Japan in Their Own Words (JITOW)/日本からの意見

Divesting the Image of "Inscrutable Japanese"
AGATA Masahiko  / Vice Chairman, The English-Speaking Union of Japan

October 30, 2012
We, the Japanese, are still carrying a rather not thankful image of "inscrutable Japanese" even today when we are active in business in global stages and carrying an important role in the world politics. As one who spent years working with Japanese and U.S. organizations, I would like to consider this gap in connection with understanding what leadership is all about.

It is often the case in Japan that "leaders" are either those who carry official titles of high position, those who have personally demonstrated the gifts of insight, sensitivity and decency, or those who are recognized to have served with remarkable loyalty to the communities to which they belong, all ex post facto. In contrast, in the west or in the countries where those who studied in the west are playing leading roles, leaders are raised to be equipped with suitable competencies, beyond the capabilities nurtured through their limited individual experiences. Such competencies are demonstrated in systematically and logically analyzing information, effectively delivering the vision, derived from such analyses, to the members, making them highly motivated to work for a higher value of the organization, thus steering it to tide over the ever changing environment. The training in these is considered useful to all members at every level of hierarchy as leadership is expected to be demonstrated by not only the formally chosen leaders but all of them, as GE's Leadership Value typically shows. There, communication is considered as one of the most important competencies, as leadership is considered as a function of having the well defined work objective shared by the members and of energizing their passion to achieve it. In global stages the capability of effective communication requires sensing the "wave lengths" of diverse audience (understanding and accepting their socio- cultural-backgrounds), sending out messages with persuasiveness supported by facts and good logic and in a right style of delivery in addition to simple linguistic capability.

Then, how can we, the Japanese, develop such a competency? Putting aside the arguments of education of English, lingua franca, as they are too often talked about at various forums, let us see first the question of trans-cultural understanding and accepting different cultures. The most effective prescription to it will be to have the environment where people of various cultures live in our close neighborhood and provide us with chances to contact them as a part of daily life. In this context, we should not be merely worrying about the decrease of Japanese students going overseas but seek more proactively a policy that helps invite a drastically increasing number of foreign residents, students and workers, to live in our surrounding.

It is well talked about that training of debate is effective for improving critical thinking, persuasive talks and the style of delivery in speeches. In Japan, however, there still remains a prejudice against debate, viewing it as an indecent act of manipulating communication by untruthful blabbering. With that in mind, the English-Speaking Union of Japan with which this writer serves is promoting parliamentary debate which is styled after debating at the British parliament. In this type of debate one does not win by "talking down" the opponent but by arousing the sympathy in the audience (judges) through appealing and persuasive deliveries of argumentation. It not only helps ducking around the critical eyes in Japan toward debating but enables people to train in debate which is more deployable at work as its impromptu nature of debating, allowing only a short preparation time (20 minutes) after the "motion" given, better fits the real daily needs.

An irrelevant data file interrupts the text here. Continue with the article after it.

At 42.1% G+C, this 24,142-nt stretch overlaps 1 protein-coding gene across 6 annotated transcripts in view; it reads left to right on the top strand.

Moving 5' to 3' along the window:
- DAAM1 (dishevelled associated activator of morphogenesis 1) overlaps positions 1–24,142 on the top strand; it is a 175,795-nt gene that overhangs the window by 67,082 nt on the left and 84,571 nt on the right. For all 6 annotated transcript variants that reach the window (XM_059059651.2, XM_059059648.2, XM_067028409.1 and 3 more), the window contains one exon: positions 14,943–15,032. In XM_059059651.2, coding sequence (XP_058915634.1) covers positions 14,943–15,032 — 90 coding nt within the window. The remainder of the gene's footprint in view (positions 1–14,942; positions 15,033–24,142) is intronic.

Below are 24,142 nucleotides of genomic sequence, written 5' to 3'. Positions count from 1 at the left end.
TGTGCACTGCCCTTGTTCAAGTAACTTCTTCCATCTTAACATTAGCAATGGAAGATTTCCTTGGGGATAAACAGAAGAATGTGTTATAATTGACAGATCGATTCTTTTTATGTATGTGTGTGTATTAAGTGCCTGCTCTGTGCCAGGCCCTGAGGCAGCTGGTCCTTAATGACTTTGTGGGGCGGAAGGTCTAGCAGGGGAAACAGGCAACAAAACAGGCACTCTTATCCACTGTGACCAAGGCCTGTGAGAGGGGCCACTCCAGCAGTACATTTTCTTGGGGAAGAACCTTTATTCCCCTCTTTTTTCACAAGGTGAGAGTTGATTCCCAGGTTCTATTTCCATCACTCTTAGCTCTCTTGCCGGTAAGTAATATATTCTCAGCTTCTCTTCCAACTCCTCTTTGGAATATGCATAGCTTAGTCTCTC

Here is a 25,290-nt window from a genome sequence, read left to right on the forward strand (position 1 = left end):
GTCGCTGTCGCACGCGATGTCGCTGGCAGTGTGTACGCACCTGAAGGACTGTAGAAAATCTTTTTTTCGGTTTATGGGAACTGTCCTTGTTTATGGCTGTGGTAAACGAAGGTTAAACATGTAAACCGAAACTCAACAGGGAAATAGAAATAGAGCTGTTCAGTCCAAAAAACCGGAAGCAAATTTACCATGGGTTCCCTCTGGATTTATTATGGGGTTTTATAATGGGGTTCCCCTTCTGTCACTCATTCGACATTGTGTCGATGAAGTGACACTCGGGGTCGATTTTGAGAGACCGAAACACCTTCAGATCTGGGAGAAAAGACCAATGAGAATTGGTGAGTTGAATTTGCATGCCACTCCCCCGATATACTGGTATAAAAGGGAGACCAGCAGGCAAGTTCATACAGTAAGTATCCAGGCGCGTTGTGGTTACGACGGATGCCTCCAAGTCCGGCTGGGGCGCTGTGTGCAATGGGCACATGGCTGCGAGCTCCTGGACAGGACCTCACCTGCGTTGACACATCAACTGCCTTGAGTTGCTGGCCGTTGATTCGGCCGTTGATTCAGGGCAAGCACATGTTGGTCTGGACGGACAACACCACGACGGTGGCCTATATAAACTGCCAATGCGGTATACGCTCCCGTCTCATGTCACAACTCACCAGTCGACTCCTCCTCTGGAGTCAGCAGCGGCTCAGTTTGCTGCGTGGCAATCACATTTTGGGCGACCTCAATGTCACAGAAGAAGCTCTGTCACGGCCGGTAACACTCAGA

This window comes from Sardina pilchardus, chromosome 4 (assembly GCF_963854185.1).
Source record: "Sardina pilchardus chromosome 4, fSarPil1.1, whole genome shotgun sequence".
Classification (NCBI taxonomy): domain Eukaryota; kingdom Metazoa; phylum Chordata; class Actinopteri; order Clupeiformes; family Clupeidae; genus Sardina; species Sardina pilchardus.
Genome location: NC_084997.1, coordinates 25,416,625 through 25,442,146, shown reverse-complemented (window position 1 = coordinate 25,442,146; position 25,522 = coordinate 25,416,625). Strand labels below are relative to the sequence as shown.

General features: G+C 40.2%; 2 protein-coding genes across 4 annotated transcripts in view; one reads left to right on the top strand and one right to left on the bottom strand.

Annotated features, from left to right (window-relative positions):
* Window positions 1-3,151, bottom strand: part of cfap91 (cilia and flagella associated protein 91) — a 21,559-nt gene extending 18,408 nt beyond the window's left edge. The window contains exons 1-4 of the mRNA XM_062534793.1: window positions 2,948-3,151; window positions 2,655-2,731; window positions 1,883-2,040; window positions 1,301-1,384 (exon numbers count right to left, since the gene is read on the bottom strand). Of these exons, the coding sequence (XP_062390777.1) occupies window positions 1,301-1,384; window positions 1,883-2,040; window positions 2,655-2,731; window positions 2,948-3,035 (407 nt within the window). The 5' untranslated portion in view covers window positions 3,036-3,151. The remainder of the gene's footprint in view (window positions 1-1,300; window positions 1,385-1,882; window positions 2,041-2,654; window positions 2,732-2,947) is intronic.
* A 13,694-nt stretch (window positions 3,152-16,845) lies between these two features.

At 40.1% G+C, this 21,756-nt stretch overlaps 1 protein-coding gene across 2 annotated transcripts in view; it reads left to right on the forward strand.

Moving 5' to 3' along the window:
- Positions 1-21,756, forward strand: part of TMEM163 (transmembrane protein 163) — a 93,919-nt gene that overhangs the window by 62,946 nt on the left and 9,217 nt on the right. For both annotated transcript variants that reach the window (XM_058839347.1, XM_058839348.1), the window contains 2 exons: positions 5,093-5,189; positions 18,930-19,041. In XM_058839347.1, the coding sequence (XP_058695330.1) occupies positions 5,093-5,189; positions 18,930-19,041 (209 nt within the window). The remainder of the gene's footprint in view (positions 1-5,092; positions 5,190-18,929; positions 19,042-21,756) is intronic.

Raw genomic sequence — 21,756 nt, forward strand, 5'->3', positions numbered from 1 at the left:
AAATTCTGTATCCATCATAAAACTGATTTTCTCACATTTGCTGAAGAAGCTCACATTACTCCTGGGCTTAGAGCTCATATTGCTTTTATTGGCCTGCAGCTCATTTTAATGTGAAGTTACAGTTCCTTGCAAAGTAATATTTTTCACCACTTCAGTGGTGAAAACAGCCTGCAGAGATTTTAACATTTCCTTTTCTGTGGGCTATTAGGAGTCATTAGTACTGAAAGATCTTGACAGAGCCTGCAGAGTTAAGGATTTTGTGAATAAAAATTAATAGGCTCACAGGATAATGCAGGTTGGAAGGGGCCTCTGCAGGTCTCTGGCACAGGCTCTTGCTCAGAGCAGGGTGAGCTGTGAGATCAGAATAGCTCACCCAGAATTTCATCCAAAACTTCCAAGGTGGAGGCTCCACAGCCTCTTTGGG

The English-Speaking Union of Japan also has a web-based column "Japan in Their Own Words," on which "opinions" of the Japanese on various topics, like this piece, are publicized in English language for foreign readers. One important criterion in the selection of articles by its editorial committee is "effectiveness of communication" mentioned above. In spring of 2011 in the wake of the nuclear power plant accident after the great earthquake in eastern Japan when so many false, biased or ungrounded reports and rumors were flying outside Japan it transmitted several informative and objective views to the world and won a high regard for their clear, objective and cool-headed contents.

Exercising effective communication with clearer and persuasive messages understandable to anybody, I believe, will help deeper understanding and closer friendship with friends in other parts of the world. And it is not only this writer who wishes to see a new image of the Japanese, divesting the "inscrutability" coming from the long held Japanese style of communication much relying on the sixth sense or tacit knowledge (a'un-no-kokyu) and preferring nice-sounding talks without sharp edges.

Masahiko Agata is also Visiting Professor of Akita International University and External Advisor of GE Japan Corp.
The English-Speaking Union of Japan

縣 正彦 / 日本英語交流連盟副会長

2012年 10月 30日




同時に、この連盟では、小稿のような「意見」をさまざまな分野の事象について対外的に発表する「日本からの意見」(Japan in Their Own Words)というウェブコラムを設けており、そこでの発信にあたっては編集委員会が前記のようなコミュニケーションとしての有効性の点も重視して掲載原稿を選んでいる。2011年3月の東日本大震災に伴う福島第1発電所の原発事故の際には、海外で飛び交った流言、憶測、誤報に対して何本もの有効な発信を行い、その簡潔で客観的、冷静な内容に高い評価が与えられた。


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English Speaking Union of Japan > Japan in Their Own Words (JITOW) > Divesting the Image of "Inscrutable Japanese"